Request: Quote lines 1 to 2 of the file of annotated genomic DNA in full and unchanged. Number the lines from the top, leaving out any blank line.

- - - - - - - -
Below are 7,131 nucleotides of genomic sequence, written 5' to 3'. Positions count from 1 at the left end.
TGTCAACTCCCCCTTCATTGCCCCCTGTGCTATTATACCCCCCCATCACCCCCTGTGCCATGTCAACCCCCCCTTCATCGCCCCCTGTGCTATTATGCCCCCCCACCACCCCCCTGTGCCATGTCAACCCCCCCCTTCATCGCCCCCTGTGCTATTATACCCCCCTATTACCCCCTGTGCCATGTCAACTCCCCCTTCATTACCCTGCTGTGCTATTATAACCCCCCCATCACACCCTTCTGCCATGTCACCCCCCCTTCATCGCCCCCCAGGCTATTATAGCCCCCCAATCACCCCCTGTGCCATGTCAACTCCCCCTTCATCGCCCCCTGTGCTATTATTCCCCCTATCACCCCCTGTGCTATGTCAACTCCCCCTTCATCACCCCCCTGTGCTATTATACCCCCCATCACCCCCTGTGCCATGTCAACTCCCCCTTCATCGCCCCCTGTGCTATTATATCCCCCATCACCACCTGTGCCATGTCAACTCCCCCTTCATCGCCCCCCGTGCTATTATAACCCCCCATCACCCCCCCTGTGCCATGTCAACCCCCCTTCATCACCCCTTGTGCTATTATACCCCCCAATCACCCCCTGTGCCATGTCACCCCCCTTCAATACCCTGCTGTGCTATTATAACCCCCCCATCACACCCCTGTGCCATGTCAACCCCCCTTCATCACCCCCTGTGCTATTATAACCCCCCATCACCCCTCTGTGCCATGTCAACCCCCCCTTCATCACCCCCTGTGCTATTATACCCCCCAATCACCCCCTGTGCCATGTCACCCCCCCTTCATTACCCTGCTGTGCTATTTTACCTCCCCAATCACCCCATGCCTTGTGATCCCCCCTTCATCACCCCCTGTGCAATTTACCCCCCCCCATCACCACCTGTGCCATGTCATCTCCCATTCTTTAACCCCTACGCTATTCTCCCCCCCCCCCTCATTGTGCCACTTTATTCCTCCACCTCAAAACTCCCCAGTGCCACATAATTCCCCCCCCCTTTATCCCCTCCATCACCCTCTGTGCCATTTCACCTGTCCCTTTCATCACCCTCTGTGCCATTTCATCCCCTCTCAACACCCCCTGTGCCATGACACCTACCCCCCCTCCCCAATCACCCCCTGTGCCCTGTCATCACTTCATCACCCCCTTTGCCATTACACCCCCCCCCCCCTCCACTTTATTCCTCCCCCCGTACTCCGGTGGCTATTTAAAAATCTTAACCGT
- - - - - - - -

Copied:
Below are 7,131 nucleotides of genomic sequence, written 5' to 3'. Positions count from 1 at the left end.
TGTCAACTCCCCCTTCATTGCCCCCTGTGCTATTATACCCCCCCATCACCCCCTGTGCCATGTCAACCCCCCCTTCATCGCCCCCTGTGCTATTATGCCCCCCCACCACCCCCCTGTGCCATGTCAACCCCCCCCTTCATCGCCCCCTGTGCTATTATACCCCCCTATTACCCCCTGTGCCATGTCAACTCCCCCTTCATTACCCTGCTGTGCTATTATAACCCCCCCATCACACCCTTCTGCCATGTCACCCCCCCTTCATCGCCCCCCAGGCTATTATAGCCCCCCAATCACCCCCTGTGCCATGTCAACTCCCCCTTCATCGCCCCCTGTGCTATTATTCCCCCTATCACCCCCTGTGCTATGTCAACTCCCCCTTCATCACCCCCCTGTGCTATTATACCCCCCATCACCCCCTGTGCCATGTCAACTCCCCCTTCATCGCCCCCTGTGCTATTATATCCCCCATCACCACCTGTGCCATGTCAACTCCCCCTTCATCGCCCCCCGTGCTATTATAACCCCCCATCACCCCCCCTGTGCCATGTCAACCCCCCTTCATCACCCCTTGTGCTATTATACCCCCCAATCACCCCCTGTGCCATGTCACCCCCCTTCAATACCCTGCTGTGCTATTATAACCCCCCCATCACACCCCTGTGCCATGTCAACCCCCCTTCATCACCCCCTGTGCTATTATAACCCCCCATCACCCCTCTGTGCCATGTCAACCCCCCCTTCATCACCCCCTGTGCTATTATACCCCCCAATCACCCCCTGTGCCATGTCACCCCCCCTTCATTACCCTGCTGTGCTATTTTACCTCCCCAATCACCCCATGCCTTGTGATCCCCCCTTCATCACCCCCTGTGCAATTTACCCCCCCCCATCACCACCTGTGCCATGTCATCTCCCATTCTTTAACCCCTACGCTATTCTCCCCCCCCCCCTCATTGTGCCACTTTATTCCTCCACCTCAAAACTCCCCAGTGCCACATAATTCCCCCCCCCTTTATCCCCTCCATCACCCTCTGTGCCATTTCACCTGTCCCTTTCATCACCCTCTGTGCCATTTCATCCCCTCTCAACACCCCCTGTGCCATGACACCTACCCCCCCTCCCCAATCACCCCCTGTGCCCTGTCATCACTTCATCACCCCCTTTGCCATTACACCCCCCCCCCCCTCCACTTTATTCCTCCCCCCGTACTCCGGTGGCTATTTAAAAATCTTAACCGT